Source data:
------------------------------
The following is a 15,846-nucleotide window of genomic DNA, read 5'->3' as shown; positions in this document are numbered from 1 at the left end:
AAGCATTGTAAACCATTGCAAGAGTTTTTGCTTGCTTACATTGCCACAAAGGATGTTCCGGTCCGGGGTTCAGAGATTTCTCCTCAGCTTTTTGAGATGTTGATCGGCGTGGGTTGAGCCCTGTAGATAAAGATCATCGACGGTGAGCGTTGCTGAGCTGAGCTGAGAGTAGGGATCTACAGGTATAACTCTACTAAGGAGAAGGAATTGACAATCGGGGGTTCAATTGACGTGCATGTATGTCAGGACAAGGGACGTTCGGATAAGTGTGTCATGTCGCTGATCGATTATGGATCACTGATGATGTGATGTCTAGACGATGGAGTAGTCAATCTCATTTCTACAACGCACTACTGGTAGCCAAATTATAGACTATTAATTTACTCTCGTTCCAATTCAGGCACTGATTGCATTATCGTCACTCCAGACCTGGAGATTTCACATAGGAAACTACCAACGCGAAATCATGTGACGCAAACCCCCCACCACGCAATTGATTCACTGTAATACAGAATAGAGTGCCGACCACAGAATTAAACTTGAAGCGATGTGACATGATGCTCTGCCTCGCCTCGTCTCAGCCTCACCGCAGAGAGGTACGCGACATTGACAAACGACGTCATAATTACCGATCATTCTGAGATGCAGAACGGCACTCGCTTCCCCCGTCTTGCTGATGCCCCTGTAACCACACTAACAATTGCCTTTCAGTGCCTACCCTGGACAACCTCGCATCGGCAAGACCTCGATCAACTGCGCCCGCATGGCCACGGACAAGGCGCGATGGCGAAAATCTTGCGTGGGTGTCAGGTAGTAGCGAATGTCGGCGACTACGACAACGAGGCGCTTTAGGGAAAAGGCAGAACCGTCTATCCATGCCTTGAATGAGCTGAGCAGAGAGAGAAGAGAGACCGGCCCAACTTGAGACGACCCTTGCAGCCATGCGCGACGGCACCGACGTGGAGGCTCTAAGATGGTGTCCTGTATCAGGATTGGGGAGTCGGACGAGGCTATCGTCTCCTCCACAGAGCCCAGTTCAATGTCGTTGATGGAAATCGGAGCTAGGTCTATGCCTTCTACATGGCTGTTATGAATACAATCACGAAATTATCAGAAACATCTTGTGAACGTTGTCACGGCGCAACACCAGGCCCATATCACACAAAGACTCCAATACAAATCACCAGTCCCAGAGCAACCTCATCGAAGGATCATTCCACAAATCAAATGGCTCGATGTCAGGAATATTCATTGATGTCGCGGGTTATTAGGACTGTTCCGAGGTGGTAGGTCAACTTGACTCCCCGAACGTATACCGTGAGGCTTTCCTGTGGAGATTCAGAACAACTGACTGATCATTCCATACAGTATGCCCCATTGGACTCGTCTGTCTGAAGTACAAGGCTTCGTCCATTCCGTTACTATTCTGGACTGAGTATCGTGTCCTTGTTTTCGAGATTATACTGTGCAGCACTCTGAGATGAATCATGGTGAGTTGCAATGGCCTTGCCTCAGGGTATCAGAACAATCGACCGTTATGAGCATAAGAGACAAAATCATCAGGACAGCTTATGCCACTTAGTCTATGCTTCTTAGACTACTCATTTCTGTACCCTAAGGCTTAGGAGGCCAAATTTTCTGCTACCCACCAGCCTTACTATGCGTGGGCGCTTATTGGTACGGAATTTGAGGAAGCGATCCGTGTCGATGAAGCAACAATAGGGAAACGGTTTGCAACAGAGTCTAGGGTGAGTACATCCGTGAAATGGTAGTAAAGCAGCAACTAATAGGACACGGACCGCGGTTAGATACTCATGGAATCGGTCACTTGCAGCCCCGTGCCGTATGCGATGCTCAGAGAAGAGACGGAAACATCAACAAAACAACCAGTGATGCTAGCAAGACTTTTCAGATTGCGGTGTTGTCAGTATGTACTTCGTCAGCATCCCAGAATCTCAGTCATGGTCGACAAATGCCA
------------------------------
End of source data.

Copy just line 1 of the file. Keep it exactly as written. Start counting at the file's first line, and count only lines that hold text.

The following is a 15,846-nucleotide window of genomic DNA, read 5'->3' as shown; positions in this document are numbered from 1 at the left end: